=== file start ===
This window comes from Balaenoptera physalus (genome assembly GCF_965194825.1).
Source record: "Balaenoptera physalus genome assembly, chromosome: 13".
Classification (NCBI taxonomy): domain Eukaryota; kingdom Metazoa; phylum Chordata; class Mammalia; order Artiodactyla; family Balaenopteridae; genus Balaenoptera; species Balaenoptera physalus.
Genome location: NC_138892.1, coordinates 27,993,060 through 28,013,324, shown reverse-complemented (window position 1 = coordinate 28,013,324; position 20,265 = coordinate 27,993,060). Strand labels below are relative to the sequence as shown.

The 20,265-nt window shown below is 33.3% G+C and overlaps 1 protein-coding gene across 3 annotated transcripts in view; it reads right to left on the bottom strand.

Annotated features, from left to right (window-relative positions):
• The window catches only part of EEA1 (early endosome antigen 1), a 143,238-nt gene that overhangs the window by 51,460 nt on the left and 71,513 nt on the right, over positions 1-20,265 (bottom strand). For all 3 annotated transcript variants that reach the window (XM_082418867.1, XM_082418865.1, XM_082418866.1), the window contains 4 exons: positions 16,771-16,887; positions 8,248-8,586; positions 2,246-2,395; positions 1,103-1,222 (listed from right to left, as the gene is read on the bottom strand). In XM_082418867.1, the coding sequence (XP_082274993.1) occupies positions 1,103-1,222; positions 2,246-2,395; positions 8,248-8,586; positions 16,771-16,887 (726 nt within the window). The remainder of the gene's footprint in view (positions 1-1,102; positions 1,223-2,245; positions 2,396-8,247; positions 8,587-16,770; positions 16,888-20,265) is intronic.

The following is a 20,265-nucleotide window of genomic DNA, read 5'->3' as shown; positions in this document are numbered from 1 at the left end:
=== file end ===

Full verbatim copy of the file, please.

This window comes from Balaenoptera physalus (genome assembly GCF_965194825.1).
Source record: "Balaenoptera physalus genome assembly, chromosome: 13".
Classification (NCBI taxonomy): domain Eukaryota; kingdom Metazoa; phylum Chordata; class Mammalia; order Artiodactyla; family Balaenopteridae; genus Balaenoptera; species Balaenoptera physalus.
Genome location: NC_138892.1, coordinates 27,993,060 through 28,013,324, shown reverse-complemented (window position 1 = coordinate 28,013,324; position 20,265 = coordinate 27,993,060). Strand labels below are relative to the sequence as shown.

The 20,265-nt window shown below is 33.3% G+C and overlaps 1 protein-coding gene across 3 annotated transcripts in view; it reads right to left on the bottom strand.

Annotated features, from left to right (window-relative positions):
• The window catches only part of EEA1 (early endosome antigen 1), a 143,238-nt gene that overhangs the window by 51,460 nt on the left and 71,513 nt on the right, over positions 1-20,265 (bottom strand). For all 3 annotated transcript variants that reach the window (XM_082418867.1, XM_082418865.1, XM_082418866.1), the window contains 4 exons: positions 16,771-16,887; positions 8,248-8,586; positions 2,246-2,395; positions 1,103-1,222 (listed from right to left, as the gene is read on the bottom strand). In XM_082418867.1, the coding sequence (XP_082274993.1) occupies positions 1,103-1,222; positions 2,246-2,395; positions 8,248-8,586; positions 16,771-16,887 (726 nt within the window). The remainder of the gene's footprint in view (positions 1-1,102; positions 1,223-2,245; positions 2,396-8,247; positions 8,587-16,770; positions 16,888-20,265) is intronic.

The following is a 20,265-nucleotide window of genomic DNA, read 5'->3' as shown; positions in this document are numbered from 1 at the left end: